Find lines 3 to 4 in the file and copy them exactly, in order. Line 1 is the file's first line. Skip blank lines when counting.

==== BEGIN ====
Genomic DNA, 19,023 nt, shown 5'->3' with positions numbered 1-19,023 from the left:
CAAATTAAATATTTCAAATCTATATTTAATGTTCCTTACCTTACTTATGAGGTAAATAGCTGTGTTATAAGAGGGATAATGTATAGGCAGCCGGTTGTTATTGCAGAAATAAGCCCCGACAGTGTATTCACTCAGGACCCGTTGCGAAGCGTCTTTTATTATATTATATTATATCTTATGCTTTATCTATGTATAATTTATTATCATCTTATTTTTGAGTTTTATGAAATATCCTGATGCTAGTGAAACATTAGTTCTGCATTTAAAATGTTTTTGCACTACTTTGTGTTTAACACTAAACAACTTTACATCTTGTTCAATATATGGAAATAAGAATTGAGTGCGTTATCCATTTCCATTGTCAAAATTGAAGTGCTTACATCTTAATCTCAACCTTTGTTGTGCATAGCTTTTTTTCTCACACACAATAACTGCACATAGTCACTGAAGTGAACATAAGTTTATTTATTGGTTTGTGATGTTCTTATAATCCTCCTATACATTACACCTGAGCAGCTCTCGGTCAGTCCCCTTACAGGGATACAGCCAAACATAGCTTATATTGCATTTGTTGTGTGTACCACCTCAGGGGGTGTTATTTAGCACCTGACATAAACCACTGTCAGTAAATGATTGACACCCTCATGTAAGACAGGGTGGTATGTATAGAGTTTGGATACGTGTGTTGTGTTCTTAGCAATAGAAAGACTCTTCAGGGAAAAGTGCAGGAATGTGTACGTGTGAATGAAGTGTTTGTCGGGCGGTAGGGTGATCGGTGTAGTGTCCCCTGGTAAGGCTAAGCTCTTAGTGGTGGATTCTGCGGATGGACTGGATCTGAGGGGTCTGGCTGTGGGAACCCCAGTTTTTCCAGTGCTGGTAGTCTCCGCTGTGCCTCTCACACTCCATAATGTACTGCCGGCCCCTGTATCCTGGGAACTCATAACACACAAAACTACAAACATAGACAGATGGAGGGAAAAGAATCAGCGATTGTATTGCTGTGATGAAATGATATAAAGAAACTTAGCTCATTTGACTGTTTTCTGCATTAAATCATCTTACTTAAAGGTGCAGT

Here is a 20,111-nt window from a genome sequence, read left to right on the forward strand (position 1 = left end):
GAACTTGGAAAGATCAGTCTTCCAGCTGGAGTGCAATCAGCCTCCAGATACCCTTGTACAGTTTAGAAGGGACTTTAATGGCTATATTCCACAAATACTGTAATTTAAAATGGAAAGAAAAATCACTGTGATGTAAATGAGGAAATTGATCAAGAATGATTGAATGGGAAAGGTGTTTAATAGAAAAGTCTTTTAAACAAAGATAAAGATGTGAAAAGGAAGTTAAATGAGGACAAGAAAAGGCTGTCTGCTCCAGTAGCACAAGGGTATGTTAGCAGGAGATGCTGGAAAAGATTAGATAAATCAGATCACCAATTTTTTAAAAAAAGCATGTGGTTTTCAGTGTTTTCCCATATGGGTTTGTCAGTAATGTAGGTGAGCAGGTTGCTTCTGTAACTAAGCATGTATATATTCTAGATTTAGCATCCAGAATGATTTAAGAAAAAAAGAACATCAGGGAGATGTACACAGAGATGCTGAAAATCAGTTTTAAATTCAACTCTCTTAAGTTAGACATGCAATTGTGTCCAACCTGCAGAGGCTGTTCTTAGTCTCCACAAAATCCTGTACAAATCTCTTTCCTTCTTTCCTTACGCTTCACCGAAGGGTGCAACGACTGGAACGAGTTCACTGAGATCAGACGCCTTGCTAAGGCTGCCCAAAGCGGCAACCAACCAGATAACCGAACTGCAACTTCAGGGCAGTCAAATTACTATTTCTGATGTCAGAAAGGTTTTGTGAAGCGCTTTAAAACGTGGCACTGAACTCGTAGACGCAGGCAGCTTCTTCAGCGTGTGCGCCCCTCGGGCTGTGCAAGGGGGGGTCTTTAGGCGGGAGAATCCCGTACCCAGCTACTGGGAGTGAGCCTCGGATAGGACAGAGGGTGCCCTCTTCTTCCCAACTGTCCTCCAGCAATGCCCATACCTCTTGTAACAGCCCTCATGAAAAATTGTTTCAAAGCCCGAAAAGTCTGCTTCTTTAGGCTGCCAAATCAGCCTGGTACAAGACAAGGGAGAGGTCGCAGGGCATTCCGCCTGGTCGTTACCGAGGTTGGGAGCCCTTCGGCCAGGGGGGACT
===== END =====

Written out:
Here is a 20,111-nt window from a genome sequence, read left to right on the forward strand (position 1 = left end):
GAACTTGGAAAGATCAGTCTTCCAGCTGGAGTGCAATCAGCCTCCAGATACCCTTGTACAGTTTAGAAGGGACTTTAATGGCTATATTCCACAAATACTGTAATTTAAAATGGAAAGAAAAATCACTGTGATGTAAATGAGGAAATTGATCAAGAATGATTGAATGGGAAAGGTGTTTAATAGAAAAGTCTTTTAAACAAAGATAAAGATGTGAAAAGGAAGTTAAATGAGGACAAGAAAAGGCTGTCTGCTCCAGTAGCACAAGGGTATGTTAGCAGGAGATGCTGGAAAAGATTAGATAAATCAGATCACCAATTTTTTAAAAAAAGCATGTGGTTTTCAGTGTTTTCCCATATGGGTTTGTCAGTAATGTAGGTGAGCAGGTTGCTTCTGTAACTAAGCATGTATATATTCTAGATTTAGCATCCAGAATGATTTAAGAAAAAAAGAACATCAGGGAGATGTACACAGAGATGCTGAAAATCAGTTTTAAATTCAACTCTCTTAAGTTAGACATGCAATTGTGTCCAACCTGCAGAGGCTGTTCTTAGTCTCCACAAAATCCTGTACAAATCTCTTTCCTTCTTTCCTTACGCTTCACCGAAGGGTGCAACGACTGGAACGAGTTCACTGAGATCAGACGCCTTGCTAAGGCTGCCCAAAGCGGCAACCAACCAGATAACCGAACTGCAACTTCAGGGCAGTCAAATTACTATTTCTGATGTCAGAAAGGTTTTGTGAAGCGCTTTAAAACGTGGCACTGAACTCGTAGACGCAGGCAGCTTCTTCAGCGTGTGCGCCCCTCGGGCTGTGCAAGGGGGGGTCTTTAGGCGGGAGAATCCCGTACCCAGCTACTGGGAGTGAGCCTCGGATAGGACAGAGGGTGCCCTCTTCTTCCCAACTGTCCTCCAGCAATGCCCATACCTCTTGTAACAGCCCTCATGAAAAATTGTTTCAAAGCCCGAAAAGTCTGCTTCTTTAGGCTGCCAAATCAGCCTGGTACAAGACAAGGGAGAGGTCGCAGGGCATTCCGCCTGGTCGTTACCGAGGTTGGGAGCCCTTCGGCCAGGGGGGACT